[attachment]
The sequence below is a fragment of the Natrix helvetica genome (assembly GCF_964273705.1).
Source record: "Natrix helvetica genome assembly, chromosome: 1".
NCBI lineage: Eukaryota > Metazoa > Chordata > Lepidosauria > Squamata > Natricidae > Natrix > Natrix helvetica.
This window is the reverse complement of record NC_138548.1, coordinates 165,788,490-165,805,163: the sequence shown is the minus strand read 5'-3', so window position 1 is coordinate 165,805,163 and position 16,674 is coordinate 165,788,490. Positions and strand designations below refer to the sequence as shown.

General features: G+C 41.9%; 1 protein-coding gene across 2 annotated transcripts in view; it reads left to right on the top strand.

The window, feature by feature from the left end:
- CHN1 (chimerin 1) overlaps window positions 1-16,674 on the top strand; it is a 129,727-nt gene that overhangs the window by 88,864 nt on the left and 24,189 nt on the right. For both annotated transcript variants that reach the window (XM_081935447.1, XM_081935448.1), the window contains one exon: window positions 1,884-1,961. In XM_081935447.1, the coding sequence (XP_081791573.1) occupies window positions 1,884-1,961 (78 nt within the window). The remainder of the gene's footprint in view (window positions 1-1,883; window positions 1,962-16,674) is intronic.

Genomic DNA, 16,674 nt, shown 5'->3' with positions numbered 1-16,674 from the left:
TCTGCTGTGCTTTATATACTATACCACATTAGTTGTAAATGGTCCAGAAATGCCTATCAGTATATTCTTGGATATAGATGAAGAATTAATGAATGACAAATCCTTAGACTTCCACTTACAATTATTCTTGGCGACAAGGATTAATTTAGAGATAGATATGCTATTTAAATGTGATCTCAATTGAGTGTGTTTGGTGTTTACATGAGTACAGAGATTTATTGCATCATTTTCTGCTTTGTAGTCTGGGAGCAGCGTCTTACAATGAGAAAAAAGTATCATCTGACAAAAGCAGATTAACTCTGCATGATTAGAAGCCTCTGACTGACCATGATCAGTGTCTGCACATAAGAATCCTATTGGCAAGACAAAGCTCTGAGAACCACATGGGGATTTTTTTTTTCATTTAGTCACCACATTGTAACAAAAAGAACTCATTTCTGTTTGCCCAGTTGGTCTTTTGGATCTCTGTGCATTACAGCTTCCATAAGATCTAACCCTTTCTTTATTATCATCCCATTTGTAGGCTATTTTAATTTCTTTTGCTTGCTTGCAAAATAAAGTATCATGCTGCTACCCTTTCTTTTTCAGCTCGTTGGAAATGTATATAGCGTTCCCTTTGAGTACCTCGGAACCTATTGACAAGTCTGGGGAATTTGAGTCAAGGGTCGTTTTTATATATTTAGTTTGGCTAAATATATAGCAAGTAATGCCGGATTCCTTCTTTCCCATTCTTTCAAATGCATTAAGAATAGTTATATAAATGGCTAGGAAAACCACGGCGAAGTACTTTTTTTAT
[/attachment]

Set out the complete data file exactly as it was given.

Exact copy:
The sequence below is a fragment of the Natrix helvetica genome (assembly GCF_964273705.1).
Source record: "Natrix helvetica genome assembly, chromosome: 1".
NCBI lineage: Eukaryota > Metazoa > Chordata > Lepidosauria > Squamata > Natricidae > Natrix > Natrix helvetica.
This window is the reverse complement of record NC_138548.1, coordinates 165,788,490-165,805,163: the sequence shown is the minus strand read 5'-3', so window position 1 is coordinate 165,805,163 and position 16,674 is coordinate 165,788,490. Positions and strand designations below refer to the sequence as shown.

General features: G+C 41.9%; 1 protein-coding gene across 2 annotated transcripts in view; it reads left to right on the top strand.

The window, feature by feature from the left end:
- CHN1 (chimerin 1) overlaps window positions 1-16,674 on the top strand; it is a 129,727-nt gene that overhangs the window by 88,864 nt on the left and 24,189 nt on the right. For both annotated transcript variants that reach the window (XM_081935447.1, XM_081935448.1), the window contains one exon: window positions 1,884-1,961. In XM_081935447.1, the coding sequence (XP_081791573.1) occupies window positions 1,884-1,961 (78 nt within the window). The remainder of the gene's footprint in view (window positions 1-1,883; window positions 1,962-16,674) is intronic.

Genomic DNA, 16,674 nt, shown 5'->3' with positions numbered 1-16,674 from the left:
TCTGCTGTGCTTTATATACTATACCACATTAGTTGTAAATGGTCCAGAAATGCCTATCAGTATATTCTTGGATATAGATGAAGAATTAATGAATGACAAATCCTTAGACTTCCACTTACAATTATTCTTGGCGACAAGGATTAATTTAGAGATAGATATGCTATTTAAATGTGATCTCAATTGAGTGTGTTTGGTGTTTACATGAGTACAGAGATTTATTGCATCATTTTCTGCTTTGTAGTCTGGGAGCAGCGTCTTACAATGAGAAAAAAGTATCATCTGACAAAAGCAGATTAACTCTGCATGATTAGAAGCCTCTGACTGACCATGATCAGTGTCTGCACATAAGAATCCTATTGGCAAGACAAAGCTCTGAGAACCACATGGGGATTTTTTTTTTCATTTAGTCACCACATTGTAACAAAAAGAACTCATTTCTGTTTGCCCAGTTGGTCTTTTGGATCTCTGTGCATTACAGCTTCCATAAGATCTAACCCTTTCTTTATTATCATCCCATTTGTAGGCTATTTTAATTTCTTTTGCTTGCTTGCAAAATAAAGTATCATGCTGCTACCCTTTCTTTTTCAGCTCGTTGGAAATGTATATAGCGTTCCCTTTGAGTACCTCGGAACCTATTGACAAGTCTGGGGAATTTGAGTCAAGGGTCGTTTTTATATATTTAGTTTGGCTAAATATATAGCAAGTAATGCCGGATTCCTTCTTTCCCATTCTTTCAAATGCATTAAGAATAGTTATATAAATGGCTAGGAAAACCACGGCGAAGTACTTTTTTTAT